Subject: Re: English in NetBSD (Re: CVS commit: src/usr.bin/mklocale)
To: None <email@example.com>
From: Reinier Jonker <firstname.lastname@example.org>
Date: 05/06/2003 19:33:01
On dinsdag, mei 6, 2003, at 06:59 PM, David Young wrote:
> On Tue, May 06, 2003 at 04:28:36PM +0200, Reinier Jonker wrote:
>> They are, in fact, the only correct spellings. American is nothing
>> than a regional variety. IMHO, the standard spelling and grammar for
>> international project should always adhere to British Standard
> Reinier, you seem to take the old-fashioned view that language is
> always on decline, so it is desirable to privilege older, "original"
> forms over the new. Thus American is a mere "regional variety" while
> British English is "the Standard." Is your intention different?
It is. English is a single language. There are a lot of people around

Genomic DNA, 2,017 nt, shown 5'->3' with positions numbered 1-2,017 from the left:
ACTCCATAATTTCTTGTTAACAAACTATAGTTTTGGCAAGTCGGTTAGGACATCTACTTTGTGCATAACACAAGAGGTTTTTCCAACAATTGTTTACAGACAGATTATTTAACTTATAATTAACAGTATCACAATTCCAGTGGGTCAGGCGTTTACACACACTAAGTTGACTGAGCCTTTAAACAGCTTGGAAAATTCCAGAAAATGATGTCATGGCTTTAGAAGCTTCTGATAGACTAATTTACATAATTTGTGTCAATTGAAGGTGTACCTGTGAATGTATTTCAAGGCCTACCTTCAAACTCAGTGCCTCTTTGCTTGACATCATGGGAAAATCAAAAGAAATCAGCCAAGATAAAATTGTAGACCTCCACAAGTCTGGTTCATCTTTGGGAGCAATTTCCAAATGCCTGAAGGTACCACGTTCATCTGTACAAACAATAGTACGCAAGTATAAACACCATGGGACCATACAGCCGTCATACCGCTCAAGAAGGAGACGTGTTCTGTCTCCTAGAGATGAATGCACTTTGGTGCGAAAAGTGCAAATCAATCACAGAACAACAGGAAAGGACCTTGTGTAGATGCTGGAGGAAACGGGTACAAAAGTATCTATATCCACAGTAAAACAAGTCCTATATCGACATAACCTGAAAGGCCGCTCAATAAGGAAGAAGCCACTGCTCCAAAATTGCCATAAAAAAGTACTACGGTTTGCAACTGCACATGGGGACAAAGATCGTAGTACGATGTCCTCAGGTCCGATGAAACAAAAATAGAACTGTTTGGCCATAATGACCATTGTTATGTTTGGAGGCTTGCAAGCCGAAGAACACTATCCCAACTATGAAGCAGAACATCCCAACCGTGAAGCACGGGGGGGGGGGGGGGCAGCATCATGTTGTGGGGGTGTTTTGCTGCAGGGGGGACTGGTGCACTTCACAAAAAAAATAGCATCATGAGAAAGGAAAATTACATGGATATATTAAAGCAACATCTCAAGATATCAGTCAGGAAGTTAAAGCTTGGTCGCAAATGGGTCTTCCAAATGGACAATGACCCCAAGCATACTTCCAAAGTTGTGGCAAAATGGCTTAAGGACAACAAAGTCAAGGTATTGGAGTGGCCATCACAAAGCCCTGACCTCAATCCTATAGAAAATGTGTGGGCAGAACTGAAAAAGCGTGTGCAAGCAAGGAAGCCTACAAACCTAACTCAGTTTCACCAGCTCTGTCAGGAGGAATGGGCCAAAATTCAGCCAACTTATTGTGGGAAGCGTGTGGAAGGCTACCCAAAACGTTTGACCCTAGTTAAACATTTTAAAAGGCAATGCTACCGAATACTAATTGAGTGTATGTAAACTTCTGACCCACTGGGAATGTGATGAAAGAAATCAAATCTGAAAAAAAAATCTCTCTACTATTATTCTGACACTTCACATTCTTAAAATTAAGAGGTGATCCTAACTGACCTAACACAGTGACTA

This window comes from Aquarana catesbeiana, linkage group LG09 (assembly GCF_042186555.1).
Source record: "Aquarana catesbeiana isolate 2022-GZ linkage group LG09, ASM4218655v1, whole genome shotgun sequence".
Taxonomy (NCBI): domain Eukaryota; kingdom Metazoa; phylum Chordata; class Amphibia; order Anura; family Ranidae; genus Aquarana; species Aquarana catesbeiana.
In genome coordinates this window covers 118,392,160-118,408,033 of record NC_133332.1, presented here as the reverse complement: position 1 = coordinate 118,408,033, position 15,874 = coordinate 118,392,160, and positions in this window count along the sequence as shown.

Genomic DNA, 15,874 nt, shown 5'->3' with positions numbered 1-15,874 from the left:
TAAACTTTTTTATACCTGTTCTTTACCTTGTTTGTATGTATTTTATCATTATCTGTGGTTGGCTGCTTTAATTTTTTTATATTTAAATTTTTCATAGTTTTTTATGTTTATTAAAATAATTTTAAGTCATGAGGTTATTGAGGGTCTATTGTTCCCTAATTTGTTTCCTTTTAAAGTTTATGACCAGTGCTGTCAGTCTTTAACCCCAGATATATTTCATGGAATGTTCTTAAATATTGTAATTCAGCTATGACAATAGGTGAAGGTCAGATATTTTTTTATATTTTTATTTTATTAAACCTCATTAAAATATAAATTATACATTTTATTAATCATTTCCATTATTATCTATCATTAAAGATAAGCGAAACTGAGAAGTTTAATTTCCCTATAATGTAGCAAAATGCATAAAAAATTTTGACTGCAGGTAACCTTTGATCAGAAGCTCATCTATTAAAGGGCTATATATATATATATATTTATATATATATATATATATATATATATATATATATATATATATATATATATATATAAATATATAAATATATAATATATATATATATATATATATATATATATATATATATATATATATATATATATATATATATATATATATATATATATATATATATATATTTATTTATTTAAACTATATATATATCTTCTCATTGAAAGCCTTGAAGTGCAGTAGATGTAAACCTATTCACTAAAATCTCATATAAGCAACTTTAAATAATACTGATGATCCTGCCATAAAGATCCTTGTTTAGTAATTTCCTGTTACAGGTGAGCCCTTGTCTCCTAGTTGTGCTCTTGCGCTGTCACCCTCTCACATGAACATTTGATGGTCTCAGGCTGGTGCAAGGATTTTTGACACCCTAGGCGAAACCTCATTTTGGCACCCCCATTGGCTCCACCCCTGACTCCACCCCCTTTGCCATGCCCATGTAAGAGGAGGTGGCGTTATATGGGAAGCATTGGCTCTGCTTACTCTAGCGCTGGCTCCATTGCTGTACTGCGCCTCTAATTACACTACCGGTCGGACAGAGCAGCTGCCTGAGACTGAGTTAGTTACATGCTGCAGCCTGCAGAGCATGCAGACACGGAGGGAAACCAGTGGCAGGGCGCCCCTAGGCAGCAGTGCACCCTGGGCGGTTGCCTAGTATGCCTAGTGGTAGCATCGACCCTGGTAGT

the world who speak English. However, the language isn't called
American, Australian or South-African. It's called English. England is
the country where the language originated and where it is still used.
It seems reasonable to me that the way English people use the language
should be the standard. Aside from that, there are much more people who
speak English than American.
It's perfectly normal that Americans use American words, spelling and
grammar when they speak American. But if you call something English, it
should be according to standard English. If I remember correctly there
is a commission in the UK that decides which spelling and grammar are
recommended, which are allowed and which are conisdered wrong.
I think an international project working in English should adhere to
British English, just like an international French-language project
should be according to French and not Canadian standards.
>> It doesn't seem logical to me, since 'and' effectively replaces the
>> (Actually, it's the other way round. In Latin, where no comma exists,
>> "and" was placed between all members of the list)
> I think that I see where you're coming from, now....
No, I don't want to revert to Latin! ;-)